IRS mileage rate also referred to as the standard mileage rate is a very important detail for any taxpayer. Nowadays, in the modern world, jobs take a big part in almost every employees’ daily life. Some professions request daily usage of automobiles. For instance, travel agents, realtors, delivery services, etc. Many companies don’t own business vehicles and employees use their own ones.
In general, it’s hard to find an individual who has never used their own vehicle for business purposes. Those individuals can claim mileage and reduce their expenses for business purposes. But, for those, who have never used it before, it needs some clarification.
There are a lot of questions that arise to an employee interested in claiming the mileage. For instance, what is the current IRS mileage rate, and how can I calculate it? How to determine if you are allowed for the reimbursement? How to deduct the expenses of using your own vehicle for business purposes?
Current IRS mileage rate issued by the Internal Revenue Service is 56 cents per mile in 2021. The rate varies depending on the business field and purposes. The Internal Revenue Service determines the rate annually, based on an annual study.
The study analyzes fixed and variable costs of operating an automobile, such as gas prices, depreciation, auto insurance premiums, maintenance costs, etc. For instance, in 2020, the standard mileage rate was 57,5. 1,5 cents up from the current one. According to Ken Robinson, market research manager at Motus, “Overall driving costs are significantly lower than they have been in previous years as a result of the COVID-19 pandemic. Depreciation rates have also slowed, which was caused in part by vehicle inventory shortages associated with the pandemic production stoppages and has led to increased residual vehicle value.”
While searching for information about the expensing mileage, you will come across different terms. For instance, standard mileage rate, mileage per diem, deductible mileage, federal mileage rate, etc. All of them describe the deductible expense for taxpayers, using their vehicles for business.
There are two ways to calculate the deductible amount, based on standard mileage rate, or actual expenses. IRS determines the standard mileage rate and is the following for each business field:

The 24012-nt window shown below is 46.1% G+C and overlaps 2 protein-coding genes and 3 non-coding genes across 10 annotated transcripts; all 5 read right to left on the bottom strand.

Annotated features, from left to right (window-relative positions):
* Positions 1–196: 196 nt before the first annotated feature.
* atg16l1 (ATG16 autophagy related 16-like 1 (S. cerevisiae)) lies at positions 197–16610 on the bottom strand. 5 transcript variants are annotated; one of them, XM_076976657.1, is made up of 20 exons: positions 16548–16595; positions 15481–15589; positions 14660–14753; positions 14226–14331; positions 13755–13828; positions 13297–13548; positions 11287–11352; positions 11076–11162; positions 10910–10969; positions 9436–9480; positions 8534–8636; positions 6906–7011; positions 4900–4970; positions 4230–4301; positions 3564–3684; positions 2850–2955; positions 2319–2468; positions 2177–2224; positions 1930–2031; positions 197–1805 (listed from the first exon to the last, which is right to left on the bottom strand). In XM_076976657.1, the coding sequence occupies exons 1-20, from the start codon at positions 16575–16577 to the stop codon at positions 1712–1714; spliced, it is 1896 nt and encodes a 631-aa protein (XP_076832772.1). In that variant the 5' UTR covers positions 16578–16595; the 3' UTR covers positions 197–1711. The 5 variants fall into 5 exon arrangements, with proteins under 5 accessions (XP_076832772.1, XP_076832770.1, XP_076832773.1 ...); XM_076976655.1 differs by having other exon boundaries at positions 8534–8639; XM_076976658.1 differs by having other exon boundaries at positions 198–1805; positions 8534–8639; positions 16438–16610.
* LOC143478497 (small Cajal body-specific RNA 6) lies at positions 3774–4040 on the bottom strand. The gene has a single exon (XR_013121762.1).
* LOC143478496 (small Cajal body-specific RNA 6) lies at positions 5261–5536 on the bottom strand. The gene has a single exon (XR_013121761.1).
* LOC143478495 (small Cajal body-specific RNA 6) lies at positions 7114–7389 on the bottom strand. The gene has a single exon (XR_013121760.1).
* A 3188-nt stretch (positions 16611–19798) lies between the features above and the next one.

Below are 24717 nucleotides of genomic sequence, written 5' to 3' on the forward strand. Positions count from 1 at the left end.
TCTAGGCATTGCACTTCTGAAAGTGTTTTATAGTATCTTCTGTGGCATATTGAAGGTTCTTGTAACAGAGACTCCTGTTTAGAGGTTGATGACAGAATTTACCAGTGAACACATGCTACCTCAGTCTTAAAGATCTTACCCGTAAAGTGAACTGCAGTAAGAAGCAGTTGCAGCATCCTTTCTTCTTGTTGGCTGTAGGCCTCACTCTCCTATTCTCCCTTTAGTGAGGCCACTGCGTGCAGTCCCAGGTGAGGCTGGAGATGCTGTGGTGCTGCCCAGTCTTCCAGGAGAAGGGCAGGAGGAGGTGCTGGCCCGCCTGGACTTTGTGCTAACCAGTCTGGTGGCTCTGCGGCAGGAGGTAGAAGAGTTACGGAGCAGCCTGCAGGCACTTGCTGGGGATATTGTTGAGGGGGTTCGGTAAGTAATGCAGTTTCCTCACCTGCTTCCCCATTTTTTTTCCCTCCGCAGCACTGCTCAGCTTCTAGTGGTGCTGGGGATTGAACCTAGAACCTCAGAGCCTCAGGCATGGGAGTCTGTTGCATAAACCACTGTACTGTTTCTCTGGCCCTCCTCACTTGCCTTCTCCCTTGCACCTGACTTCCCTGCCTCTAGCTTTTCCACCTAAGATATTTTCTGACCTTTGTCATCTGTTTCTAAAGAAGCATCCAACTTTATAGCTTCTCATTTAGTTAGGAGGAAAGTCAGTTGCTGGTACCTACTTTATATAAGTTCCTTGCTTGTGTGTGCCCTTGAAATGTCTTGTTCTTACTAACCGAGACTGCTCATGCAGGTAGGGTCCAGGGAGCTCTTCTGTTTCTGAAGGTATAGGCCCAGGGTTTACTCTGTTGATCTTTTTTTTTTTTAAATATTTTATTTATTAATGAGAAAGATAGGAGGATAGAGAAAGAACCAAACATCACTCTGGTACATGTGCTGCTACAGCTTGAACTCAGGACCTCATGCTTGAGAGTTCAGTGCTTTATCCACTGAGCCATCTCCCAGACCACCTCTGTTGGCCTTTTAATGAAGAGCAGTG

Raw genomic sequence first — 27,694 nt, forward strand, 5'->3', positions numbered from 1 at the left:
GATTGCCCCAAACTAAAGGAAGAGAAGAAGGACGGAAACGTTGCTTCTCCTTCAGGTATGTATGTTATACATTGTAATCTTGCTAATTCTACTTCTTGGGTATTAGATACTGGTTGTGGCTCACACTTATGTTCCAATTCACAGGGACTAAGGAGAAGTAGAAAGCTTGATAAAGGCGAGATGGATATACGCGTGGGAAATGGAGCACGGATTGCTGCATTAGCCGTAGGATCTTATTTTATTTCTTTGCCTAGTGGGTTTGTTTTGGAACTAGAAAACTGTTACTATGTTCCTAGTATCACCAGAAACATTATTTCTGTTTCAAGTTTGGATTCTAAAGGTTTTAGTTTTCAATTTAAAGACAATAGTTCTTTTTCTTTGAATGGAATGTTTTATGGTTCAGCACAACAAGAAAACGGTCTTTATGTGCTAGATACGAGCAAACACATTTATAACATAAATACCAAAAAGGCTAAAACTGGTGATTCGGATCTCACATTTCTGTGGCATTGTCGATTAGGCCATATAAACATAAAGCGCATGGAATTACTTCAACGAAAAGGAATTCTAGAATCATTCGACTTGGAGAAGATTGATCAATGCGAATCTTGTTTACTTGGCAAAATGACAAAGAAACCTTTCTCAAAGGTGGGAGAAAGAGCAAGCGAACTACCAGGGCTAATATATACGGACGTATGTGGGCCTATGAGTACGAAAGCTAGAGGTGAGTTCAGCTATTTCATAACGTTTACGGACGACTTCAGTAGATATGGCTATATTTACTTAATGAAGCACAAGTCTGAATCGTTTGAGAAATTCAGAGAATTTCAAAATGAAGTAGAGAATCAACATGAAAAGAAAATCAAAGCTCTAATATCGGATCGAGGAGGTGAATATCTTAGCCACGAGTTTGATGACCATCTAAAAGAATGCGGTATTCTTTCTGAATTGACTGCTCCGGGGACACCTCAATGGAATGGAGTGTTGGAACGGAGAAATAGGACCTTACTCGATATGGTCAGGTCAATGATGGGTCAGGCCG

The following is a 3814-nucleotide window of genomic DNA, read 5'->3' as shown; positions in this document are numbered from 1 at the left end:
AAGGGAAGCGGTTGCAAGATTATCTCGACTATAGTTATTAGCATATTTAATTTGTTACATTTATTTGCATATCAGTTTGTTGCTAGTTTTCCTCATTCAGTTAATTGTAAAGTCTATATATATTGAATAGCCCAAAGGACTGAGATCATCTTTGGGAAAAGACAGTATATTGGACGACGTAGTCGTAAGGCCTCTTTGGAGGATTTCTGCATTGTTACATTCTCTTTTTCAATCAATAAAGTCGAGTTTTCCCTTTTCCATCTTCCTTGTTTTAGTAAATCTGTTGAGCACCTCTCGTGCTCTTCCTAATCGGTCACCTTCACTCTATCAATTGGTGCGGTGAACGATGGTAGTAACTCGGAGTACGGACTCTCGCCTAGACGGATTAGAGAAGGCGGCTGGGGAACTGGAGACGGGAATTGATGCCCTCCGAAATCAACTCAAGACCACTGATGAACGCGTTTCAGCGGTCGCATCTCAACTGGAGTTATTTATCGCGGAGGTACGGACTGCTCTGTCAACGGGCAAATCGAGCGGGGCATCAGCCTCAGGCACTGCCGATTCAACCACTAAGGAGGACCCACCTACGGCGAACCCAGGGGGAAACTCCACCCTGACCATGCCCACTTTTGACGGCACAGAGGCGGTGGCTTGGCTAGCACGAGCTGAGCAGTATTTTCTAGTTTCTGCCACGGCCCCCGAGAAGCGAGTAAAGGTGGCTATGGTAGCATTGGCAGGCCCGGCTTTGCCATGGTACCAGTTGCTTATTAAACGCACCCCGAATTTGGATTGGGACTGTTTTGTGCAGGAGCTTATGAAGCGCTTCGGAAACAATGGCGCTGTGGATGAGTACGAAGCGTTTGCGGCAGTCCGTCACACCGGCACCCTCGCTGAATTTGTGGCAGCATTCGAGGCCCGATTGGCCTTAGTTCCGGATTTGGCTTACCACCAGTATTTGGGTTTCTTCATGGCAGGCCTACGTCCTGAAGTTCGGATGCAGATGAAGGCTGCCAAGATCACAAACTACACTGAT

In case of choosing the actual expenses option for the reimbursement, you have to collect odometer checks and receipts. Below we will discuss in detail, how to claim mileage for each case. Until then, let’s find out whether you are allowed to claim the IRS mileage rate, or not.
Now since you already know what stands behind the term of a federal IRS rate, it’s time to dive deeper into details. Before clarifying how to claim the mileage rate, it is mandatory to clarify if you are allowed the reimbursement or not. In the past, until 2017, upon the Tax Cut and Jobs Act (TCJA), employees were able to claim a tax deduction for not reimbursable expenses by their employers. However, later the strategy changed and most employees don’t have allowance to claim mileage.
As of now, you can claim the mileage if you meet one of the following requirements:
In general, there are two ways to claim the current IRS mileage rate. You can get it upon the fixed, annual IRS rate or through deducting the actual expenses. The most frequently used method is to get reimbursement via a fixed rate. Due to the fact that it requests only monitoring the covered miles, it’s more convenient for many individuals. In case of choosing the option, you should multiply business miles by the standard mileage rate. For instance, if you’ve covered 200 miles for business purposes, you should multiply 200 by 56 cents. The deductible amount for business purposes can be $112.
Take into account that while expensing mileage via a fixed annual rate, you are not entitled to request actual operating expenses of the vehicle. Those expenses can be repairs, oil, insurance, registration fees, etc. As all those costs are factored into the determined annual mileage rate. Even though you can deduct parking fees, personal property tax, paid while purchasing the automobile, and the interest rate on a car loan.
Besides, there is an important detail that you should know about claiming the mileage rate. You are not allowed to obtain the standard mileage rate in case you:
As you already know the IRS mileage rate varies depending on business field and purposes. The rate is calculated upon combining the study that analyses fixed and variable costs of operating an automobile, such as gas prices, depreciation, auto insurance premiums, maintenance costs, etc.
Compared to previous years, current annual mileage has dropped by 1,5 cents and consists of 56 cents per mile. That can be determined due to the fact that driving costs lowered as a result of the COVID-19 pandemic. Besides, depreciation rates have slowed, as well.
Now you know, in which cases you can claim the deductible mileage rate and how to do it. I’m sure reading the blog helps you to decide which way is more convenient for you to choose. Reimbursing via the actual expenses or fixed, annual mileage rate. In both cases, there are some notes that you should take into account before filling out the claim request.
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